If I am passing through US airport security with a brand new unopened laptop box. Will I have to take it out of the box or will letting it ride as a box be sufficient?
Unfortunately, it will depend on the screeners at your lane that day.
The point of removing the laptop and/or checkpoint friendly bags is to separate the laptop from other clutter in the bag. Original packaging is easy for the machine to see through so if the screener is satisfied, they may let it pass.
For the lowest probability of the original packaging being opened, put it in checked baggage.
The official page has this to say:
Starting Aug. 16, 2008 TSA began to allow laptops to remain in bags meeting "checkpoint friendly" guidelines.
I copied the criterias and numbered them:
- Your laptop bag has a designated laptop-only section that you can lay flat on the X-ray belt
- There are no metal snaps, zippers or buckles inside, underneath or on-top of the laptop-only section
- There are no pockets on the inside or outside of the laptop-only section
- There is nothing in the laptop compartment other than the laptop
- You have completely unfolded your bag so that there is nothing above or below the laptop-only section, allowing the bag to lie flat on the X-ray belt
Only 2. is surely OK the rest is at least debatable.
with the charger on top of the laptop, that's a violation of the rules. It also can look like this:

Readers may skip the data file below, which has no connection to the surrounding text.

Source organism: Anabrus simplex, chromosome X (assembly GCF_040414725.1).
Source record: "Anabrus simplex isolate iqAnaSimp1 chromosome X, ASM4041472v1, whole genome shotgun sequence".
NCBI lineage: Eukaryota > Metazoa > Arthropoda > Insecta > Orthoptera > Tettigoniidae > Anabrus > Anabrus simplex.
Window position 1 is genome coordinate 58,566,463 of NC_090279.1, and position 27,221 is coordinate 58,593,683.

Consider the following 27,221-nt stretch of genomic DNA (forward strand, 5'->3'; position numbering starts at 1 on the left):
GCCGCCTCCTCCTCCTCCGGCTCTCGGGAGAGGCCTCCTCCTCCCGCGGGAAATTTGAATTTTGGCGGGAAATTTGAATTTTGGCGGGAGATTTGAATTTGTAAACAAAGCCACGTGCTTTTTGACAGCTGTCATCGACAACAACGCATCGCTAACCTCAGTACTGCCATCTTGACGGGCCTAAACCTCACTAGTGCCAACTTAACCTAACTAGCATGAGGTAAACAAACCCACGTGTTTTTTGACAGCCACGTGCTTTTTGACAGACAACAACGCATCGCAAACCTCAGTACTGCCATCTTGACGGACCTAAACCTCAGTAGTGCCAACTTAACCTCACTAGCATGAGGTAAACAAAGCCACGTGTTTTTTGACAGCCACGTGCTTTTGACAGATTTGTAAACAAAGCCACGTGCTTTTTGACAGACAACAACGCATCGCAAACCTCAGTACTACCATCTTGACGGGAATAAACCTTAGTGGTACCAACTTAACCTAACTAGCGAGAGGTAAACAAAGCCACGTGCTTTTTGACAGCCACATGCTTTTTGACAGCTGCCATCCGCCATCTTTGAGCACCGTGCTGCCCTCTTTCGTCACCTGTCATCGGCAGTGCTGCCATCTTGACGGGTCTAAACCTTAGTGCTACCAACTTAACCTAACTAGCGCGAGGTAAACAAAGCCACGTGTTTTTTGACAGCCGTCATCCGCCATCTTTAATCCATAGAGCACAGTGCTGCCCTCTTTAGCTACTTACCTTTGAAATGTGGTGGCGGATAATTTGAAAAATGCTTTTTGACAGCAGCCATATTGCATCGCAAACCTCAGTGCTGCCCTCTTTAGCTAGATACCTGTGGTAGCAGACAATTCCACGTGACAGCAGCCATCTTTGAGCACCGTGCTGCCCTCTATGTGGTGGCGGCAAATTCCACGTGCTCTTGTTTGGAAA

which can possibly be sold as adhering these rules if the foamed part of the box is a "designated laptop-only section".
If a Transportation Security Officer finds that the bag does not present a clear and distinct image of the laptop separate from the rest of the bag, the laptop must be screened separately.
So it's possible if the box gives them a nice look they will let it pass. However, at the end of the day:
Given TSA's use of random screening protocols, TSA reserves the right to re-screen any bag or laptop regardless of the design of the bag.
You can never know. This is the TSA.
I've done it, but before the era of laptops-out. Had they wanted it opened I would have had no problem with that--I was intending to open it anyway. I had told my machine to synchronize a bunch of stuff onto the laptop and woke up to find a major electronic failure of some kind. I spent as much time as I could burning relevant stuff to CDs, then stopped by the electronics store on the way to the airport, grabbed the most likely looking prospect and the memory to upgrade it and headed on to the airport. Once we were at the gate I unpacked the laptop and put it in my laptop bag.